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Everyone has to have a beginning-one of the biggest names in power metal made theirs with this humble little debut. Despite the general simplicity of "Fright night," it's a solid album, though it would probably only be enjoyed by Stratovarius fans ad those interested in early power metal.
At this time, Stratovarius only consisted of three and a half members (the half was the sometimes-used keyboardist, Antti Ikoenen). Tuomo Lassila (drums), Jykri Lentonen (bass) and Timo Tolkki (vocals and guitar) made up the rather thing, though still rockin' sound. I have a feeling that the somewhat muted sound was due to production as opposed to the performance, as all the guys definitely weren't without merit. Tolkki's awesome riffs and solos still reigned, while his vocals, for the most part, were surprisingly strong (despite an occasionally strained sound and a couple of cracks here and there). There are a lot of cleverly written drum lines, though percussion wasn't so prominent at that time. Keyboards existed merely in the background, as at this time Stratovarius wasn't so progressive.
Lyrically, "Fright Night" is uncomplicated, in some places not entirely making sense-though thankfully, it's easy to understand what was trying to be communicated. The ideas are good, some of which recur throughout the band's ensuing albums. However, there are references to witches for instance, and other things which do not appear in other work. The dark feeling is not only musically, but lyrically-there are countless references to darkness and night, which is the thing that unites all the songs.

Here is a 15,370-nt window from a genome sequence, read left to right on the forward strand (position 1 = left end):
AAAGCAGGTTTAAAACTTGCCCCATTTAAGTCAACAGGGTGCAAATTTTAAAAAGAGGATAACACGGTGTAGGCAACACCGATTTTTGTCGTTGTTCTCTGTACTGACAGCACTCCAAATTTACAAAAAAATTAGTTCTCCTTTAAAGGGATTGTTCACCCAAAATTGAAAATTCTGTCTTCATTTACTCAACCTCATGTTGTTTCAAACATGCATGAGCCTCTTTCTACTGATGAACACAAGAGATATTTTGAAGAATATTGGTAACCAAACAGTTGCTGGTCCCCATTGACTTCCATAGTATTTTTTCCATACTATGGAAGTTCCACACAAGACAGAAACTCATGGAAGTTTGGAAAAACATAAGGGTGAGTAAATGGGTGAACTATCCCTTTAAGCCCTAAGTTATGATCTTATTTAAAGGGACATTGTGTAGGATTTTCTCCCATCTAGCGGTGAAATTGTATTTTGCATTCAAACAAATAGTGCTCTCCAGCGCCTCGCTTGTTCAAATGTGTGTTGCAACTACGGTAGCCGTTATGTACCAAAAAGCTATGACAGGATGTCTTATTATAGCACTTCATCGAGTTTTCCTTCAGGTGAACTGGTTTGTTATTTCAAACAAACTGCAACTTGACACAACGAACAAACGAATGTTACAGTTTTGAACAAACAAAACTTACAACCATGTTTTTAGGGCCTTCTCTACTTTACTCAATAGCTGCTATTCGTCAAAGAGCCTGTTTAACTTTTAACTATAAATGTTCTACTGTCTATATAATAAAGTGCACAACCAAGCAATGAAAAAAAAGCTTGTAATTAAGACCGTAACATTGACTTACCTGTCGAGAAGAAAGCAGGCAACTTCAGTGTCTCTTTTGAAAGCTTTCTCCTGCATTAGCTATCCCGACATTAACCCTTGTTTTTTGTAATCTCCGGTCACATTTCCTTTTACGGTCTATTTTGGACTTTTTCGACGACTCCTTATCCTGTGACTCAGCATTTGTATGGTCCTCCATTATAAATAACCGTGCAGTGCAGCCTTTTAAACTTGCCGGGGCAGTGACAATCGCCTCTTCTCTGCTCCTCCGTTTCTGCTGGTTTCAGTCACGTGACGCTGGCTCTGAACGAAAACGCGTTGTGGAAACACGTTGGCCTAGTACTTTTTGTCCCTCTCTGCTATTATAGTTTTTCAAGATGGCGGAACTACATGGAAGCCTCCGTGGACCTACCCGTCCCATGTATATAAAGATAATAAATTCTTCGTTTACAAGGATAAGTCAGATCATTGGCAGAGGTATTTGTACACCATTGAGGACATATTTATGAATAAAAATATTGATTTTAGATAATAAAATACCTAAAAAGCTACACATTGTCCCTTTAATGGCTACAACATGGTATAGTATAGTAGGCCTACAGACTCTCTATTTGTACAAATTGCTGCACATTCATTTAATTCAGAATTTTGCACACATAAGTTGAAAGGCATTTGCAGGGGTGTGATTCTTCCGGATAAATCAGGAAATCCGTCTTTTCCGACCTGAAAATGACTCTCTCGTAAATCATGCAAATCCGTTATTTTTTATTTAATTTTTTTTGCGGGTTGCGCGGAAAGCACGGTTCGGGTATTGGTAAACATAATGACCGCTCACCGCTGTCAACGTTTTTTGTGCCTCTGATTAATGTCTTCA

The music is, as I said, darker and more power. There are many time and melody changes, as well as more musical interludes and longer introductions. Anyone who complains about Strato-anthems should pick up this album: there aren't any.
Starting off the album is "Future Shock," a great song discussing the vision of a nuclear holocaust. Stratovarius still plays around themes of this sort, though it's been expanded. Track two, "False Messiah," is one of my favorites. Like the previous song, the topic is still carried through in later works. With a 1:25-long intro, "False Messiah" contains some nice time changes and a unique chorus... there's something oddly delicate about it. "Black Night" is fast and heavy with some notable guitar work from Tolkki, and again, a great chorus. "Night Screamer" and the title track also contribute to making the album worth owning. "Fright Night" contains two totally opposite instrumentals-the heavy "Fire Dance" and "Goodbye." The latter showcases Tolkki's talent, proving he's capable of more than just heavy riffing.
"Fright Night," though a bit understated, is a solid and very diverse album. I don't feel enough attention is paid to Stratovarius' early work, so here I am, spreading the word.